Recently, the Social Security Board (SSB) has made plans to move forward with integrating biometric technology in its system in order to expedite the registration process. For those who are unfamiliar with the term, biometric technology refers to a system that identifies and verifies a person’s identity through unique aspects of their biology. This includes advanced technology like fingerprint scanners, facial recognition scanners, and voice pattern identification. By using this technology, the SSB aims for applicants to experience a speedier application procedure and a quicker method of claiming benefits, as well as reducing the prevalence of fraudulent claims. While implementing biometric technology comes with many advantages, it also comes with some concerns regarding data privacy and cybersecurity.
According to Social Security Board CEO Colin Young, the SSB will primarily be using fingerprint technology in their biometric system. To replace the proof of life forms that pensioners are required to fill out and sign every six months, a fingerprint scan of the user’s 10 digits will suffice instead. By aiming to reduce the amount fraud cases, the SSB’s initiative helps to ensure the sustainability of the pension fund, which many Belizeans rely on for an adequate, affordable, sustainable, and robust retirement income. On one level, this greatly benefits pensioners, especially those with poor vision and other physical difficulties. It also increases the likelihood that “the right person should get the right benefit at the right time,” says Young. However, in order to accommodate amputees and differently-abled persons, Young suggests that they may have to continue relying on the current system of utilizing proof of life forms.
Some questions that are currently being asked include: How will this sensitive data be stored? Is it actually as secure as you think, or can it be hacked? In order to remedy these concerns, the SSB plans to undertake a variety of security measures. Young states that the biometrics company that they plan on working with is trustworthy and globally recognized. Furthermore, they promise that the collection of fingerprints won’t be stored on the cloud or any system that can be remotely accessed by the internet. Only certain aspects of the fingerprints will be stored on what he calls a “minutiae map”, to prevent the likelihood of hacking. In addition to this, he cites privacy protection acts in their legal agreement, namely that “the information can only be used for the SSB and that any third party that wants access to the information will have to do so through a court order.”
Are these protections sufficient to safeguard your data? Perhaps not, claims Alex Moscov. If the biometrics company recruited by the SSB is considered a “third party”, he states that the government has access to your fingerprints, if warranted. This became a hotly debated issue in 2015 when Apple refused to unlock a terrorist’s iPhone, recovered after a skirmish that followed the San Bernadino massacre. Apple cited worries that they would lose customers if they allowed third parties to bypass their fingerprint identification system, and they were subsequently sued by the FBI. Eventually, the FBI found someone with an unlocking device and withdrew the case. As a direct result, it became very clear that data privacy remains a major concern not only for Belizeans but for everyone around the world. You only have to look at the amount of people looking to expand their knowledge on network and cybersecurity to get an idea of how people are beginning to realize the imminent risks. The cybersecurity courses on Udemy are some of the top-rated and most popular on the learning platform, highlighting the population’s growing desire to protect their networks and keep their data safe.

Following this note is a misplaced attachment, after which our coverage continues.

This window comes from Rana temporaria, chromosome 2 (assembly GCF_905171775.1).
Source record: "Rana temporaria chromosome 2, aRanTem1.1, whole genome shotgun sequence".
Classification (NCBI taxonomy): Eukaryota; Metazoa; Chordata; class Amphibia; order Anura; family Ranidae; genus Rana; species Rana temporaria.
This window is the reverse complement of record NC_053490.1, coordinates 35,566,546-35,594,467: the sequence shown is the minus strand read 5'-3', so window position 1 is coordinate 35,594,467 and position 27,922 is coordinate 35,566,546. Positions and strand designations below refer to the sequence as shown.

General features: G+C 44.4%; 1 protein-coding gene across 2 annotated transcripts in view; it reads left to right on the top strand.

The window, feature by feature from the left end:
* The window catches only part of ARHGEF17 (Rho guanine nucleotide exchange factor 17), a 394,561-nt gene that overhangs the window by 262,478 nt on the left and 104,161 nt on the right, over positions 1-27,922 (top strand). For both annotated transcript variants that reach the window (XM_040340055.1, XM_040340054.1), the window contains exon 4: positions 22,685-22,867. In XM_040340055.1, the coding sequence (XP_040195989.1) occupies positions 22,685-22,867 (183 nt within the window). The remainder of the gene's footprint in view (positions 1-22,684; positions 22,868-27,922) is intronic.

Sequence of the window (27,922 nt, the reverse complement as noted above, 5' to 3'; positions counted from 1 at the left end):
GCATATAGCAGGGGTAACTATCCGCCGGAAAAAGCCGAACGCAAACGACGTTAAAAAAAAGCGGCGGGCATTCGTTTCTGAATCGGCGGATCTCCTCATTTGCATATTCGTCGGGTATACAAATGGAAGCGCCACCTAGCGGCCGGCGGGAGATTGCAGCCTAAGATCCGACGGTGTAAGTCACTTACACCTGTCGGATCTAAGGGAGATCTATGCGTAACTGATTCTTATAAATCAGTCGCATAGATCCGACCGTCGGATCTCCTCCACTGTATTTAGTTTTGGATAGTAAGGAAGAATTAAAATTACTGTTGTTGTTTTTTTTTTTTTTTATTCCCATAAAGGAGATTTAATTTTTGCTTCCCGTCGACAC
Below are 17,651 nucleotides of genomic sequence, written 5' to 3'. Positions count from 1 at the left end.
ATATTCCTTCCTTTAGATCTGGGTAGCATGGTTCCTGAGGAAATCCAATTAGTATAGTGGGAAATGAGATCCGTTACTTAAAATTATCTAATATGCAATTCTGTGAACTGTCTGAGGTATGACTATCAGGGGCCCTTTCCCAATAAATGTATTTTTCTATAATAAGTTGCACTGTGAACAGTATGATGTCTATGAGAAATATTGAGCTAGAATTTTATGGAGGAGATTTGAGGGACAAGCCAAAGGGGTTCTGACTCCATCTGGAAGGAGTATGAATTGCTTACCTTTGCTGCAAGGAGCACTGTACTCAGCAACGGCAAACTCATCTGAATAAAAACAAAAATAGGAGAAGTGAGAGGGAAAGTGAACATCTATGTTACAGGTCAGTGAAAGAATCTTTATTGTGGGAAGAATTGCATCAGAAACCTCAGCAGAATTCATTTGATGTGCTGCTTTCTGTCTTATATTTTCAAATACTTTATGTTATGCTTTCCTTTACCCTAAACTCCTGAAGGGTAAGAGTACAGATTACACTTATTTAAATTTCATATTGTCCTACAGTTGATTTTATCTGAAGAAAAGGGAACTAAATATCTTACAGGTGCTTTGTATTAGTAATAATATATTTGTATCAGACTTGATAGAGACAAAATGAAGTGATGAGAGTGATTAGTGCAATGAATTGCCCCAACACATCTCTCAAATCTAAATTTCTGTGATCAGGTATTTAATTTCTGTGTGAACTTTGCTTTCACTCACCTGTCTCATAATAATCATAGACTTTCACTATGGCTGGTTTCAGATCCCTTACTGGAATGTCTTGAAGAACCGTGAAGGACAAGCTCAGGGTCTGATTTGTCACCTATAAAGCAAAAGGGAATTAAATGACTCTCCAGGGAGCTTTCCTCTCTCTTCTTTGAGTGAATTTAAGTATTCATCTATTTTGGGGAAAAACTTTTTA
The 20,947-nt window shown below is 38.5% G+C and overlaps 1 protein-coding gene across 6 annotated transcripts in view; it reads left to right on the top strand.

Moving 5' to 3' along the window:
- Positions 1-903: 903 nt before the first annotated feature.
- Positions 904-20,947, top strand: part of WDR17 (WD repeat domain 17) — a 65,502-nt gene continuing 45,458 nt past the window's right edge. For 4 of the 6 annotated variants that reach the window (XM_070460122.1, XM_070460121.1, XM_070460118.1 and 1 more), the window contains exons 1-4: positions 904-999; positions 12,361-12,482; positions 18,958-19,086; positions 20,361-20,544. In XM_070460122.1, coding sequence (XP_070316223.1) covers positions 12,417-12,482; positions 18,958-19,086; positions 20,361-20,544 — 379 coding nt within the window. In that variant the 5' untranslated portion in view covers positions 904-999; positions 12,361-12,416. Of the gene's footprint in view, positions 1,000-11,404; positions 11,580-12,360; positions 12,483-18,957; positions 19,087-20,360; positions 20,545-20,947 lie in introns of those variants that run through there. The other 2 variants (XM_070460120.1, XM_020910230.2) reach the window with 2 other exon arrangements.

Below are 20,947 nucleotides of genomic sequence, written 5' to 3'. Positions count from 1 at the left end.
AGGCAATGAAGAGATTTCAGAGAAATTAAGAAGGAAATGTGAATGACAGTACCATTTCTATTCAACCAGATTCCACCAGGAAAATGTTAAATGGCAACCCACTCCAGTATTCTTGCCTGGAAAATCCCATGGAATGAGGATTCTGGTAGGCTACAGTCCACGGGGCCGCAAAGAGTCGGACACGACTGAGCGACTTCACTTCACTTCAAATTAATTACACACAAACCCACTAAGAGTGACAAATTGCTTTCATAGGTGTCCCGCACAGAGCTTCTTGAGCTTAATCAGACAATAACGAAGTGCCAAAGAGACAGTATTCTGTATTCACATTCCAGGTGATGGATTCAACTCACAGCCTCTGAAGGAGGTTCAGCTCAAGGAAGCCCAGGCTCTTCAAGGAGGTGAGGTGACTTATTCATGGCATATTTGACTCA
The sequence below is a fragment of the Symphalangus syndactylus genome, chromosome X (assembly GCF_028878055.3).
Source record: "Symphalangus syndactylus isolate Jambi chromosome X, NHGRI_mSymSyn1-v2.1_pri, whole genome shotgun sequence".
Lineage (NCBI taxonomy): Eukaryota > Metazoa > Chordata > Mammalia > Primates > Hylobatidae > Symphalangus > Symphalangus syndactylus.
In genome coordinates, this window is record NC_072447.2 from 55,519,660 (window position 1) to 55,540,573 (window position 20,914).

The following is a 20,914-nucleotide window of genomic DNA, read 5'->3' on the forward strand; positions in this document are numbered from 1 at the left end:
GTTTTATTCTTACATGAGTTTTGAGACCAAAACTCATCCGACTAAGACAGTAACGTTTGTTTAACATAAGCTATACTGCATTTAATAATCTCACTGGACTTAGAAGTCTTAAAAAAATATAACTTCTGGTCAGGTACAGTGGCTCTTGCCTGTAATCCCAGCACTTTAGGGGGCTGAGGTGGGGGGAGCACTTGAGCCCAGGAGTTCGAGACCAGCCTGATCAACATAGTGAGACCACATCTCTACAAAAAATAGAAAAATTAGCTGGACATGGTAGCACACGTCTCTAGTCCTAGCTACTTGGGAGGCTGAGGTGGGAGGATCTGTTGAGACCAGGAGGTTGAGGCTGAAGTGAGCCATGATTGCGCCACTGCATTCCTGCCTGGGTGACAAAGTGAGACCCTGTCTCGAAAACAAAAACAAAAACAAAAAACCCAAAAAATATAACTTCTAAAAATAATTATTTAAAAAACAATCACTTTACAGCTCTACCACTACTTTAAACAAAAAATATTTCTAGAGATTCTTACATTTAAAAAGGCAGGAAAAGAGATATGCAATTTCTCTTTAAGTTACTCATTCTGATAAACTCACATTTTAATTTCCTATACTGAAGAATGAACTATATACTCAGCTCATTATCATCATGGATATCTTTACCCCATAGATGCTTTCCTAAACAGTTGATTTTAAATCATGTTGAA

Although the previous case might worry you, biometric technology is still much safer than a password system. The relative ease of using a fingerprint scanner is undeniable, and according to this article by Nathaniel Mott on Inverse, it’s much easier to change a stolen password than it is to change a stored fingerprint’s blueprint. Moreover, they state that some fingerprint scanners have the ability to “look beneath the skin to analyze someone’s veins or determine if someone’s using a fake print,” minimizing the likelihood that your stolen prints will be used to forge your identity. This is probably why the SSB hopes to integrate fingerprint technology in early 2020, with the public said to be generally supportive of their decision thus far. Similarly, technology is also being implemented in the Caribbean Court of Justice (CCJ) in order to improve aspects in the judicial system. Examples include the live streaming of hearings, the electronic filing of cases, and an increased social media footprint. Justice Adrian Saunders, president of the CCJ, states that in order for these new technological developments to take place, “you need objective infrastructure and then you also need judicial officers who are open to and who understand the value of being in the digital age.”
Do you have any positive or negative thoughts regarding the SSB’s planned implementation of biometric technology? Feel free to send in any opinions and feedback.